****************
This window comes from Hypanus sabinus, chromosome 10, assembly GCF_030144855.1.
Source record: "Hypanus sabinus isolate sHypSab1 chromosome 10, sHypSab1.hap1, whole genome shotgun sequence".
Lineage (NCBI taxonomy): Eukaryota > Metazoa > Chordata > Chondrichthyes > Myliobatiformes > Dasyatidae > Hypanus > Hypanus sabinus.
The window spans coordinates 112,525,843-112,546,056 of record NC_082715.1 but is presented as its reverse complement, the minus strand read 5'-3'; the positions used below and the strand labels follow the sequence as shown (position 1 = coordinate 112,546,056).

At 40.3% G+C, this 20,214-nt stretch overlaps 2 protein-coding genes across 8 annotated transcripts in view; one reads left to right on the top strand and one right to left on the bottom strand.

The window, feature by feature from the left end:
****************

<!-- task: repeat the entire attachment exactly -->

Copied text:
This window comes from Hypanus sabinus, chromosome 10, assembly GCF_030144855.1.
Source record: "Hypanus sabinus isolate sHypSab1 chromosome 10, sHypSab1.hap1, whole genome shotgun sequence".
Lineage (NCBI taxonomy): Eukaryota > Metazoa > Chordata > Chondrichthyes > Myliobatiformes > Dasyatidae > Hypanus > Hypanus sabinus.
The window spans coordinates 112,525,843-112,546,056 of record NC_082715.1 but is presented as its reverse complement, the minus strand read 5'-3'; the positions used below and the strand labels follow the sequence as shown (position 1 = coordinate 112,546,056).

At 40.3% G+C, this 20,214-nt stretch overlaps 2 protein-coding genes across 8 annotated transcripts in view; one reads left to right on the top strand and one right to left on the bottom strand.

The window, feature by feature from the left end: